Nostalgia speaks out of the first few bars played by the violin. Nostalgia for what? Well, there is no time to reflect it, because life cuts in, bam, and carries the yearning away – physicians would say reality sublimes the memory of the past, elevates it to a higher rank, makes it look better than it actually was, and what else would you expect from a Romantic composer? Felix Mendelssohn-Bartholdy composed in 1844 his Violin Concerto in E Minor, op. 64, and when performed by Anne-Sophie Mutter and the Gewandhausorchester Leipzig under Kurt Masur it carries me away. And each time I listen to it, it sounds better. No need for a sublimation here!
The burden of celebrity
1844 – the year, when the decline began? May be. In 1844, Mendelssohn was the most celebrated musician in Europe. It was a heavy burden to carry. Being popular meant attending receptions and performing a lot, it also meant a stream of ideas (not necessarily his!) for new compositions. And of course, he had set the bar very high when it came to the raffinesse of his compositions. Failure was not an option. He had been granted release from serving the Prussian court, but remained on call for special commissions. A friend, the bass baritone Eduard Devrient, notes depressive moments, a certain tenseness. Mendelssohn’s youthful freshness is gone, he regularly feels overwhelmed by the many decisions he has to make.
And then there was the rivalry between Mendelssohn and Robert Schumann. Once they were intimate friends, but Schumann took it badly that Mendelssohn never thought of him to fill the spot of assistant conductor in Leipzig. While Schumann wrote essay after essay on his and other people’s music and made himself a name not only as a composer, but also as a publisher, Mendelssohn abhorred this type of publicity.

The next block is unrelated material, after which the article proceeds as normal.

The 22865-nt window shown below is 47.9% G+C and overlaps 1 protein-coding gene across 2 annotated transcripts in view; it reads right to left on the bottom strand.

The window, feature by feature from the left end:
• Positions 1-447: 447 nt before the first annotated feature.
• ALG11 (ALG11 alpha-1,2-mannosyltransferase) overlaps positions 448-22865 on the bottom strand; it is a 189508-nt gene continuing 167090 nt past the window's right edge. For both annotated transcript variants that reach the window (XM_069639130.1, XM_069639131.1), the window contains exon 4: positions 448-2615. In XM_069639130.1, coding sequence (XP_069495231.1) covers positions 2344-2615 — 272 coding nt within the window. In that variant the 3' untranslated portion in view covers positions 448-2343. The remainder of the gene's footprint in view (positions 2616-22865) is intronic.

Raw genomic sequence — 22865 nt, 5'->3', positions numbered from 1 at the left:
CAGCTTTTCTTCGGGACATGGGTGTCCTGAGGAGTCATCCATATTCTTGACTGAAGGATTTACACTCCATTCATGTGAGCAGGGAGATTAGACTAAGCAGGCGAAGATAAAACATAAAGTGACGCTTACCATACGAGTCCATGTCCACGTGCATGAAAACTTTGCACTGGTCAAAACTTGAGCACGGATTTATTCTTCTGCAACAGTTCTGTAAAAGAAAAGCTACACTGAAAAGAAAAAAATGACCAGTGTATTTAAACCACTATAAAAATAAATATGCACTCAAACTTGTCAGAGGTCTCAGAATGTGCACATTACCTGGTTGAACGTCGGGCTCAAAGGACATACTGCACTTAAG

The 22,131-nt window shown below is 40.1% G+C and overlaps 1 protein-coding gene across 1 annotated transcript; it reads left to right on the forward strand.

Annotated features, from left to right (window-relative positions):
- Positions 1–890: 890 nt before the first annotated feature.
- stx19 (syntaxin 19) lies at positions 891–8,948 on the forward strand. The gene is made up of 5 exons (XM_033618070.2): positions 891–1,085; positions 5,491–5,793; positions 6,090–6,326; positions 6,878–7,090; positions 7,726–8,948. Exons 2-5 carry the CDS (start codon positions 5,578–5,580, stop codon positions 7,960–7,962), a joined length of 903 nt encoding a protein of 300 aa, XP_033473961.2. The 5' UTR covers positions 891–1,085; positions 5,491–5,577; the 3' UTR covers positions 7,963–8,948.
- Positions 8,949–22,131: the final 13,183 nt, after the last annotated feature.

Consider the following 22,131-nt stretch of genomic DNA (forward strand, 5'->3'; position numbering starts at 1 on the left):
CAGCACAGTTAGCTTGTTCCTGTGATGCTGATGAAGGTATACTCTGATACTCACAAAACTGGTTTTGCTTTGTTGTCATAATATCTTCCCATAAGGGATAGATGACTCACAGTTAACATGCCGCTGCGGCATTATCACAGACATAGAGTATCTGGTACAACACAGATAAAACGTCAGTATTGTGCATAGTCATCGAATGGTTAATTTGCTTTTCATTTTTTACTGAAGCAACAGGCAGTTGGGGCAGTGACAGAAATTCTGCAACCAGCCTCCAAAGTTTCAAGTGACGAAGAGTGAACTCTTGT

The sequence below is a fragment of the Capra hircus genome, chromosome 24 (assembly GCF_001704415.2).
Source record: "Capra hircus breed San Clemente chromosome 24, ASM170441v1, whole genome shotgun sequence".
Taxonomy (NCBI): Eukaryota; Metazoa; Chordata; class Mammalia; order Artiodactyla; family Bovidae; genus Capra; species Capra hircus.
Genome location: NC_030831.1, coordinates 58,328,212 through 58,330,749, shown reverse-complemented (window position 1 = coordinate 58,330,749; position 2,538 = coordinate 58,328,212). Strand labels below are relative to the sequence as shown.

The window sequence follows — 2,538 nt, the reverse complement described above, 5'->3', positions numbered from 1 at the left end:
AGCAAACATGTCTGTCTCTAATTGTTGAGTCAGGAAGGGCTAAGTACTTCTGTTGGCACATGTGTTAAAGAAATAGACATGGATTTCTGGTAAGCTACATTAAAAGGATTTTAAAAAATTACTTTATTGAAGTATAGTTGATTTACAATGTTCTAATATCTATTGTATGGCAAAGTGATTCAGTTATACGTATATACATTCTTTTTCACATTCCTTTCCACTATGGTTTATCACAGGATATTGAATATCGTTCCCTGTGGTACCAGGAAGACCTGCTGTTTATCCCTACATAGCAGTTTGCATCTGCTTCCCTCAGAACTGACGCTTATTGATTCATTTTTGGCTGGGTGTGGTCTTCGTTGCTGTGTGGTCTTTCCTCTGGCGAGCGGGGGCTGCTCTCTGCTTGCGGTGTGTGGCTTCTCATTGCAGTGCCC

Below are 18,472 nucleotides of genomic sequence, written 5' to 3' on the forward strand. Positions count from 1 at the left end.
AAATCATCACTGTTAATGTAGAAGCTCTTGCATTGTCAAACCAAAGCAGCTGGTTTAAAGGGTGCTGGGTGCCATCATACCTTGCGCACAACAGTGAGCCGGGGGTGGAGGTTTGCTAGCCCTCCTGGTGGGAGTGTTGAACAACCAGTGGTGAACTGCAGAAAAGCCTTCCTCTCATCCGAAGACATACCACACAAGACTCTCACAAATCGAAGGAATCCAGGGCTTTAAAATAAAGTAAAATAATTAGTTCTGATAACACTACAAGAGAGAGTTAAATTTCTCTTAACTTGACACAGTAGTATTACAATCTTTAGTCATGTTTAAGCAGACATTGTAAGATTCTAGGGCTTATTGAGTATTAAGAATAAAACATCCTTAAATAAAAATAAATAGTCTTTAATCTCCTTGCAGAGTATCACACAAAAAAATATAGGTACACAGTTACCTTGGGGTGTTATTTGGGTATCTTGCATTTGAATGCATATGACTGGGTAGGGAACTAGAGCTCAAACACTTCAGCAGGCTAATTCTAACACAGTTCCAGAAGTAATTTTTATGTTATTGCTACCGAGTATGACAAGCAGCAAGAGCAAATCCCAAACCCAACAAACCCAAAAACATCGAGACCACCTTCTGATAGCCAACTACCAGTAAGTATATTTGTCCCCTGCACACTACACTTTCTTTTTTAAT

A challenging masterwork
Mendelssohn started out with the violin concerto as early as 1838, but he got stuck after having penned the elegiac beginning. In 1838, he was still brooding over the first solo. Then he stopped working on it altogether. Sometime during the summer of 1844, after a stay in London with a busy concert schedule, he got back to the draft and by September the score was finished. What spurred his creativity? We don’t know.
The composer discussed the piece intensively with the violinist Ferdinand David, the Konzertmeister of the Gewandhausorchester in Leipzig, and made a substantial number of corrections. David, to whom Mendelssohn dedicated the concerto, encouraged him do be more daring, to come up with a few more challenges for the solo violinist. The piece saw its premiere on March 13, 1845 in Leipzig. The biographer R. Larry Todd says: “Beloved by generations of violinists, Op. 64 achieved early on an honored place in the canon of European masterworks.” Another biographer, Brigitte François-Sappey, calls the concerto the apotheosis of Mendelssohn’s concerts.
I would be surprised if the Mendelssohn’s violin concerto would not reflect a little his mood of the summer of 1844. The nostalgic melody of the violin in the first movement reminds me of a feeling I get every year in August. The garden is lush with green plants and yet, most flowers are already gone. It is warm, but somehow fall is already palpable. The year is nearer to its end than to its beginning… and tomorrow it might start to snow!
© Charles Thibo